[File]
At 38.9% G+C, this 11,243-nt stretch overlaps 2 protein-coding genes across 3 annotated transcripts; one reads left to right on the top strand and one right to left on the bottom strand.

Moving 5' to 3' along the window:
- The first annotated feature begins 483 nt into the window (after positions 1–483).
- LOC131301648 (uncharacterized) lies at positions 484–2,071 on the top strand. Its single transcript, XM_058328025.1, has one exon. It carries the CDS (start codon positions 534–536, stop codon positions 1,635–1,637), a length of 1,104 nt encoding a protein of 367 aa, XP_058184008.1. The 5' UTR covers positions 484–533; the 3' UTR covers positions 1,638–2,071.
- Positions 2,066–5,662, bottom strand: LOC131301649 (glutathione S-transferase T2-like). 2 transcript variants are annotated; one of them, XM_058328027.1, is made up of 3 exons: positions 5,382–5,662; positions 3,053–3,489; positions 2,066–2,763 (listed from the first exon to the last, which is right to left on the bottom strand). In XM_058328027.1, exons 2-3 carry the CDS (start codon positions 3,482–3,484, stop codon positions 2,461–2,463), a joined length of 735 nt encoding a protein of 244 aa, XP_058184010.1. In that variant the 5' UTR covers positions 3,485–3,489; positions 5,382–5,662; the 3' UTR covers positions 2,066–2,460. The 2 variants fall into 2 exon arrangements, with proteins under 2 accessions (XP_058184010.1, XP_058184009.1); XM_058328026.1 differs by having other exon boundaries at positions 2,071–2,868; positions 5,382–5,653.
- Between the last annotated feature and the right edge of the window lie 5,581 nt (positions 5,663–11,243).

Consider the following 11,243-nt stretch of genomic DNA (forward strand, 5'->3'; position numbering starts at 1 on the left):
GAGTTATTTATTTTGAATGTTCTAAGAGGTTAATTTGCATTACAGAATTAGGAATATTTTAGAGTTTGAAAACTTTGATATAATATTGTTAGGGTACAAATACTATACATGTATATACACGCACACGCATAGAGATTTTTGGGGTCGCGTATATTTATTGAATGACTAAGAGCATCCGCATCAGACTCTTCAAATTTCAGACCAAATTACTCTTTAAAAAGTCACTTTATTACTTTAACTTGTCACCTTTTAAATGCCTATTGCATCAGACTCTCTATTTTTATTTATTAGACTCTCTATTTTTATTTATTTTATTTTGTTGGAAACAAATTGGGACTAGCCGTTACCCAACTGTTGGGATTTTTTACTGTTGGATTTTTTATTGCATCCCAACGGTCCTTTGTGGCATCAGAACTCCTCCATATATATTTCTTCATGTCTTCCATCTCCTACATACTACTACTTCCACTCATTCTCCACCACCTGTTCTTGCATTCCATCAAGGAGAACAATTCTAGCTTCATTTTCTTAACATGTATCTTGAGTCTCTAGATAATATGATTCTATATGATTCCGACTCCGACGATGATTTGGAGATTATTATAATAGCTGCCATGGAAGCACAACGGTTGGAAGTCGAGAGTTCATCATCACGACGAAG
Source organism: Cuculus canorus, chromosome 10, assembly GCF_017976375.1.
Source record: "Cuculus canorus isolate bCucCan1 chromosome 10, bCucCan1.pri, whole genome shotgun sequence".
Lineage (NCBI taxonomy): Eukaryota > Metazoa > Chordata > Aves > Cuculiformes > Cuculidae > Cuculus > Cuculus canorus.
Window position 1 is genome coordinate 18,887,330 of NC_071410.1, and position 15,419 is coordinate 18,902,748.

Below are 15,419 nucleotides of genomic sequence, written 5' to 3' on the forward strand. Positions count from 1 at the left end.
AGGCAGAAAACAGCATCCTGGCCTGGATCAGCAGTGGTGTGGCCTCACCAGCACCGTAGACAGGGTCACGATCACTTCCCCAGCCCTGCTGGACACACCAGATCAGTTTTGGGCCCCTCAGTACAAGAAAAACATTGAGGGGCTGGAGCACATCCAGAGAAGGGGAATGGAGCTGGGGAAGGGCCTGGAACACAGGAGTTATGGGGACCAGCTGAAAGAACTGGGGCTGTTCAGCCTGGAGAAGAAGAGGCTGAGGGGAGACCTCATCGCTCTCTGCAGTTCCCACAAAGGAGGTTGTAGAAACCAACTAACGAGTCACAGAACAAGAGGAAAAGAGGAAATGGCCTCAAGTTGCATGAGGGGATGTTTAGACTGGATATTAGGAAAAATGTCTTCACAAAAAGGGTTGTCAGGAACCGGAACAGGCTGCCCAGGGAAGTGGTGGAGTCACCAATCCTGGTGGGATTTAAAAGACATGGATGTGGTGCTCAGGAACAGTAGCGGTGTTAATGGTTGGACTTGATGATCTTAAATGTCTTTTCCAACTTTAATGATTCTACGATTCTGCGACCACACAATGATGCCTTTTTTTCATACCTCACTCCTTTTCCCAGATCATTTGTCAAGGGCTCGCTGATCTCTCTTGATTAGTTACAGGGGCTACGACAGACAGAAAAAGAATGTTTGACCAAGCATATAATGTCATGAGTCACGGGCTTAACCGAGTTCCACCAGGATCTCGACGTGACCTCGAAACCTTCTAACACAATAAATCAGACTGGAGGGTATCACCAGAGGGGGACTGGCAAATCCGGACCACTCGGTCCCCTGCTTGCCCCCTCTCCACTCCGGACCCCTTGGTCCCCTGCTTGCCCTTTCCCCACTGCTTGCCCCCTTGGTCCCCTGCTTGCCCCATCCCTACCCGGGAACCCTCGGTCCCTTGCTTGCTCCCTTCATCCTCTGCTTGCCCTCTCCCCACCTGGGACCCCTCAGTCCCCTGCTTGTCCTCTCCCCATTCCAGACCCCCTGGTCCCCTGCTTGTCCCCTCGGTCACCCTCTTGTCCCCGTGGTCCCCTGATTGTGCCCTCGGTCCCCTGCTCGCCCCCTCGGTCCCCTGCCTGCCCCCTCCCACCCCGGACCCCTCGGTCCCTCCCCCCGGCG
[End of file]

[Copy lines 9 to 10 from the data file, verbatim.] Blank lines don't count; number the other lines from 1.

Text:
Source organism: Cuculus canorus, chromosome 10, assembly GCF_017976375.1.
Source record: "Cuculus canorus isolate bCucCan1 chromosome 10, bCucCan1.pri, whole genome shotgun sequence".